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Time has named Apple's iPhone its invention of the year. The iPhone is a big deal, but not for any of the reasons Time cites. The nonrelease of the Googlephone just highlights what Apple gets about consumers, and what Google doesn't. Apple knows how to design not just gadgets, but the businesses that go around them. And as a result, I wouldn't be surprised if Apple is worth more than Google within two years.

The iPhone is clearly a success, having sold 1.2 million units in the three months since launch. That 250,000 of those phones were bought to be unlocked shows the huge demand for the phone overseas and among U.S. users who don't want to switch to AT&T. Apple has publicly stated that it wants to sell 10 million units in calendar year 2008. In 2009? 50 million, according to leaked numbers. That's less than 5 percent of the total global cell phone market — a legitimate goal, I suspect, and yet a huge business: $15 billion just from hardware sales alone.

Unlike most phonemakers, which only get paid when they sell phones, at steep discounts, to wireless carriers, Apple has set up three separate revenue streams for its iPhone platform.


First, Apple makes a profit when the phone is sold — about $200. Second, it takes a hefty chunk of subscription revenue from the carrier — $18 a month, or $432 over two years. Third, Apple takes a cut from music and television shows sold through the iTunes Store — and, possibly, it will take a cut of sales of third-party software applications as well.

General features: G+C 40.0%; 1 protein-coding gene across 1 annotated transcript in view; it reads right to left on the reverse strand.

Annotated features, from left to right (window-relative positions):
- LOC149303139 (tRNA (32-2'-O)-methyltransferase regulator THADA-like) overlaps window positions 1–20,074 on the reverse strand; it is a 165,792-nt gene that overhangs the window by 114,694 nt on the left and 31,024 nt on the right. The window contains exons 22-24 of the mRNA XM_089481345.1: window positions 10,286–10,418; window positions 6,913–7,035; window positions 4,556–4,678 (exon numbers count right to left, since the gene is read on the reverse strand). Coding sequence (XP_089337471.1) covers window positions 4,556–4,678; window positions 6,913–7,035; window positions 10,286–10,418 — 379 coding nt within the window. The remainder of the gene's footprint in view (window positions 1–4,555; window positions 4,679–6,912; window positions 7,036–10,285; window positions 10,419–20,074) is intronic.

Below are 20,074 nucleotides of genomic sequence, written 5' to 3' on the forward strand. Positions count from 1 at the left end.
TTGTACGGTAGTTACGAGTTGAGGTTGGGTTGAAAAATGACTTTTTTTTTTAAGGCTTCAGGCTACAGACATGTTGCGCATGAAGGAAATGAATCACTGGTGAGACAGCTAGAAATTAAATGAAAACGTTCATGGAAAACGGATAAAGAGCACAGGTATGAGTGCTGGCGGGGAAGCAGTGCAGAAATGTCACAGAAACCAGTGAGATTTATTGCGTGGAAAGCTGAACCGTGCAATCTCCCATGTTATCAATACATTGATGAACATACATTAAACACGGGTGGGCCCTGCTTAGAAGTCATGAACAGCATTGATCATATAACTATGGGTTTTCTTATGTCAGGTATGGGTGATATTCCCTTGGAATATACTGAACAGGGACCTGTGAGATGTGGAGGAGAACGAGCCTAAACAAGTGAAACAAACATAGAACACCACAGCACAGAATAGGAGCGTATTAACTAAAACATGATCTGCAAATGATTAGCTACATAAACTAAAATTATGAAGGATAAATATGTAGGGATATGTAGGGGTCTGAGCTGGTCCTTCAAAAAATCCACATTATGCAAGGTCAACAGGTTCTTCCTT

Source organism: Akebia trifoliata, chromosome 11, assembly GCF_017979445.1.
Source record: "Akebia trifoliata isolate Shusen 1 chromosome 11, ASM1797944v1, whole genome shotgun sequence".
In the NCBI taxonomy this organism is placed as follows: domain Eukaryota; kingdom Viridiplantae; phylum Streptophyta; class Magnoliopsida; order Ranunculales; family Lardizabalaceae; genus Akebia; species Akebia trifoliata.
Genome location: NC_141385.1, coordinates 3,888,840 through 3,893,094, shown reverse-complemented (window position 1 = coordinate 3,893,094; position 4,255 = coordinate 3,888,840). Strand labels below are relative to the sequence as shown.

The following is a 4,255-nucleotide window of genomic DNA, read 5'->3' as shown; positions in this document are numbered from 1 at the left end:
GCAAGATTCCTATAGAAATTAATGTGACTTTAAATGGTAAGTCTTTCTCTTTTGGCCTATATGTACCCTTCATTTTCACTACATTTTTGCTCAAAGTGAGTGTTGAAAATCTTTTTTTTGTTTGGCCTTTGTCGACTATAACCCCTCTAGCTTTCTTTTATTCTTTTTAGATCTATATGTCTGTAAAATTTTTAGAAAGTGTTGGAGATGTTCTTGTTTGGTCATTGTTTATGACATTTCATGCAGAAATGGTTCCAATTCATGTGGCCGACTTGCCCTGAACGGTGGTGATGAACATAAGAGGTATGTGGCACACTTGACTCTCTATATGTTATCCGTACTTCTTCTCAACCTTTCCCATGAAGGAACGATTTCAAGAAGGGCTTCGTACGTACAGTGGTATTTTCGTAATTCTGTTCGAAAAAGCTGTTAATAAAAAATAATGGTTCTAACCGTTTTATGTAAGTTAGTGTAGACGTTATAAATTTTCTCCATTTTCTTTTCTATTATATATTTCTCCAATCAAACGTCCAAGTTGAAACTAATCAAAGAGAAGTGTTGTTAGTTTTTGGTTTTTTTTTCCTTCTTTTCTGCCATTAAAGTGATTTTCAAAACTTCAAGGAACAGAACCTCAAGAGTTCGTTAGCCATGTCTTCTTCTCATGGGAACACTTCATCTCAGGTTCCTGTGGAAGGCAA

The hardware profits are likely here to stay. Apple has been hugely successful in driving down costs and keeping margins up. For the most part, Apple doesn't really lower prices. Its top of the line laptop has been in the $2,000-$2,500 range for years. Those $500 pieces of crap at Wal-Mart? Those are last year's computers being sold as new. Apple doesn't do that, so they keep their margins fat and juicy.


The same thing happened with the iPod. When it debuted in October 2001, the iPod was $399. For years the top of the line iPod remained around that price. Only more recently, with the advent of cheap flash drives — Apple spent $1.2 billion to snatch a huge percentage of the worldwide supply of it — has it been able to drive down the average cost of iPods. As a result, Apple has sold millions upon millions of the music players, taking a huge market share and laughing all the way to the bank.

That's where Time missed the story. What's really innovative about the iPhone? Well, the multitouch screen, perhaps. But other than that, its commodity parts expertly engineered together. If Apple sells 50 million iPhones in 2009, those phones will generate more than $30 billion in gross profit over the next two years. And when I say gross profit, I mean really gross.

Many observers scoffed when Steve Jobs called Apple a "tripod" company — Mac, iPod, and iPhone. At first, the iPhone looked like the weakest leg. Not for much longer.

And the Googlephone? Forget it. It's just a bunch of developer tools right now, and Google's happy to give them away. Apple, meanwhile, has been luring developers by playing hard to get — first saying it wouldn't open the iPhone, and then coquettishly changing its mind. That's the kind of skirt-waving that drives programmers crazy — not Google's drop-your-dress open-standards move.

Fifty million units in 2009 doesn't seem like such a huge mountain to climb when you consider that Apple will have completed its international rollout by then — and launched revisions and new models of the iPhone. With fat profit margins thanks to massive economies of scale, cell-phone company kickbacks revenue-sharing and continued growth in the Mac and iPod legs, Apple's iPhone is more than just an invention. It has all the makings of a killer business. As for Google — weren't they going to make a phone once?